Managing individual and population risk from covid-19BMJ 2020; 369 doi: https://doi.org/10.1136/bmj.m2098 (Published 01 June 2020) Cite this as: BMJ 2020;369:m2098
All rapid responses
Bradley and colleagues shine an important light on the potential consequences of a failure to manage risk effectively during the COVID-19 pandemic.  Our experience suggests that they are right to worry about the risk of reputational harm to the National Health Service (NHS) and damage to trust between patients and professionals.
In the UK, digital tools have played a prominent role in identifying ‘clinically vulnerable’ patients at high risk of severe COVID-19.  The algorithms underpinning these tools have cast a wide net so that vulnerable patients aren’t overlooked. However, given the stark social and psychological consequences of shielding, this must be balanced against the need for accuracy. Digital tools producing shielding lists must also be responsive to professional feedback and improve clinical workflow.
On clinical review, at one West London general practice, 66% of patients on a shielding list received from NHS Digital in early May did not require shielding. These patients had already received letters or text messages informing them of the need to shield. While it would have taken just 6 hours to review the accuracy of the list, telephone discussions with patients wrongly told to shield took around 23 hours of clinician time. General practitioners (GPs) may be concerned about the medicolegal consequences of removing patients from shielding lists, and this could lead to unnecessary retention of patients whose individual risk is scarcely greater than the population average. As a patient, could you trust NHS services again if you had wrongly been told that you needed to shield?
A rapid, centralized and data-driven approach to identifying and notifying clinically vulnerable patients of the need to shield may have saved lives at the start of the outbreak. However, as the crisis evolves, we must not bypass GPs and specialists. Local digital tools, such as the Whole Systems Integrated Care COVID-19 ‘shielding radar’,  add to NHS Digital lists by providing clinicians with useful contextual information, such as a patient’s purported reason for shielding and deficits in care planning. With shielding guidelines likely to change over time, a simple change in process could enhance clinician workflow and prevent confusion and anxiety in patients wrongly told to shield: notify clinicians first!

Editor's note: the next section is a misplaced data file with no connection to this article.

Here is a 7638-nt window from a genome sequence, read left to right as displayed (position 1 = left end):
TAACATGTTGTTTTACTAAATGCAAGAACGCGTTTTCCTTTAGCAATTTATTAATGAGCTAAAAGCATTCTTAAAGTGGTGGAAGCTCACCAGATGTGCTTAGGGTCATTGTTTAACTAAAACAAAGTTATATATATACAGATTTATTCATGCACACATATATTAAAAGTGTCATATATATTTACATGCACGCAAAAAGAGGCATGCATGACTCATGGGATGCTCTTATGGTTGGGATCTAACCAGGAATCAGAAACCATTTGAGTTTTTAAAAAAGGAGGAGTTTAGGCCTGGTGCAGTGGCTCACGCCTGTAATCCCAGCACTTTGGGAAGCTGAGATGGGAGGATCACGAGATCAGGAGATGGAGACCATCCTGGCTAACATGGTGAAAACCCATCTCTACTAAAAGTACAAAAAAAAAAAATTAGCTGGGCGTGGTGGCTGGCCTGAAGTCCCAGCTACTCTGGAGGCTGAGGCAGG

1. Bradley SH, Kirby E, Wheatstone P. Managing individual and population risk from covid-19. BMJ 2020; 369 doi: 10.1136/bmj.m2098
2. NHS Digital. COVID-19 – high risk shielded patient list identification methodology. Available at https://digital.nhs.uk/coronavirus/shielded-patient-list/methodology
[Accessed 16 June 2020]
3. North West London Collaboration of Clinical Commissioning Groups. WSIC Response to COVID-19. Available at: https://www.healthiernorthwestlondon.nhs.uk/news-resources/information-s... [Accessed 16 June 2020]
Competing interests: CC’s work is supported by a grant from the Imperial Health Charity. MW is the co-founder of Connecting Care for Children, and integrated child health model in North West London. NT declares no competing interests.
The WHO designates 2020 as the “Year of Nurses” to coincide with the 200th anniversary of Florence Nightingale's birth. (The Nurse has contributed enormously to the health of the world.) Graffiti artist Banksy appreciated the work being carried out in the United Kingdom by health professionals to combat the COVID-19 pandemic by dedicating a new mural to them, at Southampton General Hospital (England), showing a child holding a superhero nurse toy. All of them, I do not think they want to be remembered as heroines, but they are recognized as Super Nurse Nurses. All of them would fall unconscious with the health management of Donald Trump or the headlines of the New York Times announcing the loss of 100,000 Americans at the hands of COVID-19, more typical of the era of nurses who carried out their work during World War II (1939 -1945).